Climate-induced food production shocks, like droughts, can cause food shortages and price spikes, leading to food insecurity. In 2007, a synchronous crop failure in Lesotho and South Africa—Lesotho’s sole trading partner—led to a period of severe food insecurity in Lesotho. Here, we use extreme event attribution to assess the role of climate change in exacerbating this drought, going on to evaluate sensitivity of synchronous crop failures to climate change and its implications for food security in Lesotho. Climate change was found to be a critical driver that led to the 2007 crisis in Lesotho, aggravating an ongoing decline in food production in the country. We show how a fragile agricultural system in combination with a large trade-dependency on a climatically connected trading partner can lead to a nonlinear response to climate change, which is essential information for building a climate-resilient food-supply system now and in the future.
Globally, two billion people are subject to moderate to severe food insecurity1. Climate variability accounts for approximately 30% of the variability in global agricultural yields2, in turn increasing the uncertainty of food production and prices across various geographical scales, threatening food security3,4,5,6. Climate-induced risks to food insecurity are driven by the exposure to climate extremes (e.g. extreme droughts) and the vulnerability and response of the food-supply system to production shocks6,7,8. The impacts of reduced production and price spikes are often felt disproportionately by poor consumers, who spend a larger share of their household budget on staple foods5, potentially leading to them foregoing consumption or being pushed into poverty9.
Previous work has identified the geographical distribution of climate impacts on agricultural yields4,6,10,11. For adaptation purposes, however, it is important to evaluate how climate change (CC) compares to other drivers of food insecurity across various temporal and spatial scales. In particular, characteristics of local and regional food systems, such as the presence of irrigation, trade dependencies, crop diversity and socio-demographic factors will determine to what extent climate shocks will ultimately affect food security in a certain region. Understanding the influence of CC in past events that caused food insecurities can help identify the response of the food system to CC and shape adaptation strategies in countries more vulnerable to climate-induced food insecurities.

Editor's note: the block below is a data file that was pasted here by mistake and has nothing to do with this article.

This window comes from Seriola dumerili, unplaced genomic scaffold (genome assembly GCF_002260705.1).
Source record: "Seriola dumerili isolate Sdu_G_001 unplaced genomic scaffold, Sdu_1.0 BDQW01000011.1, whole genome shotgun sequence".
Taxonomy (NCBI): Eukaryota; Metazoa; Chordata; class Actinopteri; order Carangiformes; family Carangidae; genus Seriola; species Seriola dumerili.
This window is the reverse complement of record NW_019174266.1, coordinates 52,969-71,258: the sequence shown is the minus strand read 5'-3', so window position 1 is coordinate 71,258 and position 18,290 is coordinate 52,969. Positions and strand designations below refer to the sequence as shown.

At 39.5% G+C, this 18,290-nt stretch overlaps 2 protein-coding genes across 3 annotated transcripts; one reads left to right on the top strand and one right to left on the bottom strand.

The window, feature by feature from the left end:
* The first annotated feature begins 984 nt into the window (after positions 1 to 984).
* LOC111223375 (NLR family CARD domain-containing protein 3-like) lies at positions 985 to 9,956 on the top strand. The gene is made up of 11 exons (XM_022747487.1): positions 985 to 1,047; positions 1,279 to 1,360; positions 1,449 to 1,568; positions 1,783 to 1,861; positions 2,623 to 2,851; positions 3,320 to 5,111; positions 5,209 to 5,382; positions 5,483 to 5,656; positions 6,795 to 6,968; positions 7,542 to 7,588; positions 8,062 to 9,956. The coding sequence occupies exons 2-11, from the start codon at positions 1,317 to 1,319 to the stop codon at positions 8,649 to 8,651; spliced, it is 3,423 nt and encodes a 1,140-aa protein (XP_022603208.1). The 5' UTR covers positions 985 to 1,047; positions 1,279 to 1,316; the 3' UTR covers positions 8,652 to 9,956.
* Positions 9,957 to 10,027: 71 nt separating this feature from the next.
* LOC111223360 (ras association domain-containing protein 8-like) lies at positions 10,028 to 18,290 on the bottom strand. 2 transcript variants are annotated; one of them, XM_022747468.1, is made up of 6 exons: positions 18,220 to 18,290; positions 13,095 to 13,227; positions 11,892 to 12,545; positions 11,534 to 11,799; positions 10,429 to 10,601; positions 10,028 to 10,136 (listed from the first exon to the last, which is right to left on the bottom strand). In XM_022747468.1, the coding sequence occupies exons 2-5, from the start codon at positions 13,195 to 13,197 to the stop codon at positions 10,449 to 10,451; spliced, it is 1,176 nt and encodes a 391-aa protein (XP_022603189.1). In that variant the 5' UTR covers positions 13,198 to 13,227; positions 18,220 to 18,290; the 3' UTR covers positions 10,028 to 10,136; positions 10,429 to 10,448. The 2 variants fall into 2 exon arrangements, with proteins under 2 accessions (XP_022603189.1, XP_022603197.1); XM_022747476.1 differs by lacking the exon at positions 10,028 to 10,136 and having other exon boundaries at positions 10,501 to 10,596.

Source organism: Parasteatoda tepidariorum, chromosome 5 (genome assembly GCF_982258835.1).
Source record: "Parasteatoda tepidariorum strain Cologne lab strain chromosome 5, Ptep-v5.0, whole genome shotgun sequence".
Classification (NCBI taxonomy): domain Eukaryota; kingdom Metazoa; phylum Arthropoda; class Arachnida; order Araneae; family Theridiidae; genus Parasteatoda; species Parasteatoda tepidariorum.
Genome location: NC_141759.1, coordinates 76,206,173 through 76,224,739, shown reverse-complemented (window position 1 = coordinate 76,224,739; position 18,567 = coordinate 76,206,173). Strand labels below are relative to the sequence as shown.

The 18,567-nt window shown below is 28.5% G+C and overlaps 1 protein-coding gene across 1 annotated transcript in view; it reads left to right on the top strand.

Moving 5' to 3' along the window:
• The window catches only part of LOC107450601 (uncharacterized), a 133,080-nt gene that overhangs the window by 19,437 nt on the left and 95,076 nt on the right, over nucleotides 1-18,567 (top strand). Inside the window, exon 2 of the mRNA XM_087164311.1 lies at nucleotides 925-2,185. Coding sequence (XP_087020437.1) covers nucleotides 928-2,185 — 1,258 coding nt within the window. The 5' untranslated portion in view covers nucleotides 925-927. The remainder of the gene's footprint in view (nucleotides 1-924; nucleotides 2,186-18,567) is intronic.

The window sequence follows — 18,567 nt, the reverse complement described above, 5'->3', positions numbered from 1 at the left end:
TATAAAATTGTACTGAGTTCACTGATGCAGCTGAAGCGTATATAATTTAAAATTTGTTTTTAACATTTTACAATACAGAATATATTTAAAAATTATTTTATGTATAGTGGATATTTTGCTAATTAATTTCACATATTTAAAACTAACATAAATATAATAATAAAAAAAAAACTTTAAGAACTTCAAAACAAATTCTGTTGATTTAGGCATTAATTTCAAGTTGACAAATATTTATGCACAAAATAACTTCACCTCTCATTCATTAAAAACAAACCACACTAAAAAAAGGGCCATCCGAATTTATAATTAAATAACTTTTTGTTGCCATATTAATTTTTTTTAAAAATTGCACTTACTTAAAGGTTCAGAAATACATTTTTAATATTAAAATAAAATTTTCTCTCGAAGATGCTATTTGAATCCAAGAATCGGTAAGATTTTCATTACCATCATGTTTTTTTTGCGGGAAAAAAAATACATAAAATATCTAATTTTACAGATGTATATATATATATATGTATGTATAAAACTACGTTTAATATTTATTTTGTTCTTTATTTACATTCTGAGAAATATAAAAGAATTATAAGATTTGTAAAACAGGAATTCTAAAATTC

Here, we lay out a methodology in which an extreme event attribution (EEA)12,13 approach is combined with an exploratory modelling framework to extend the evaluation of the role of CC from hazard to food security. We apply this methodology to the 2007 drought in Lesotho and South Africa that led to a synchronous maize production failure, requiring emergency assistance for 400,000 people in Lesotho (~ 20% population)14. We illustrate that Lesotho’s vulnerability to food insecurity shows a nonlinear response to CC, which is essential information to consider in building a climate-resilient food-supply system now and in the future.
The 2007 drought
We focus our analysis on maize production in both countries, as maize is the main staple food in Lesotho, constituting 77% of agricultural production and 80% of the rural diet14. During normal years, around 30% of the domestic demand for maize is satisfied by national production, with the remaining being imported duty-free from South Africa through the Southern African Customs Union free trading zone.
The 2007 drought was characterised by anomalously low precipitation (compared to 1979–2018) over the eastern part of South Africa and Lesotho (Fig. 1a). during the agricultural growing season (January–February–March, JFM)14,15. Although temperature was also anomalously high (1 in 5-year event), we focus on JFM total precipitation anomalies as the dominant climatic driver of maize yield during this event given the severity of the precipitation anomaly and the predominant rainfed agriculture in this region14,15,16. We averaged precipitation data over Lesotho and the main maize growing region of South Africa (boxes in Fig. 1a). From reanalysis data (ERA517) over 1979–2018 (see “Methods”), we estimate the 2007 event to be the most extreme JFM total precipitation deficit on record in both countries (Fig. 1b,c), resulting in the most severe co-occurring drought on record (Fig. S1a). Figure 1d and e show the maize production time series (FAOSTAT18) in both countries, and Fig. 1g shows the maize deficit (minimum maize demand for sufficient calorie intake minus domestic production) for Lesotho. Lesotho has seen a large, nonlinear, trend in maize deficit over the last decades (Fig. 1g, black line), driven by increasing population, soil erosion, limited agricultural expansion (only 13% of the country is arable land), poor land-use practices, decreasing soil fertility, and the high number of HIV/AIDS infections that reduces the labour supply14,19,20,21. This has increased the reliance on South Africa for maize imports to meet its national cereal requirement. Precipitation is highly correlated between South Africa and Lesotho (ρ = 0.94, 1979–2018), making production anomalies in both countries also correlated (ρ = 0.38, 1981–2013), although this has changed over the years (S1 and Fig. S1b). The fact that Lesotho and South Africa are in close proximity to each other, and hence subject to the same meteorological conditions and possible future changes in the climate system, makes synchronous maize failures likely to happen in this region now and continuously in the future.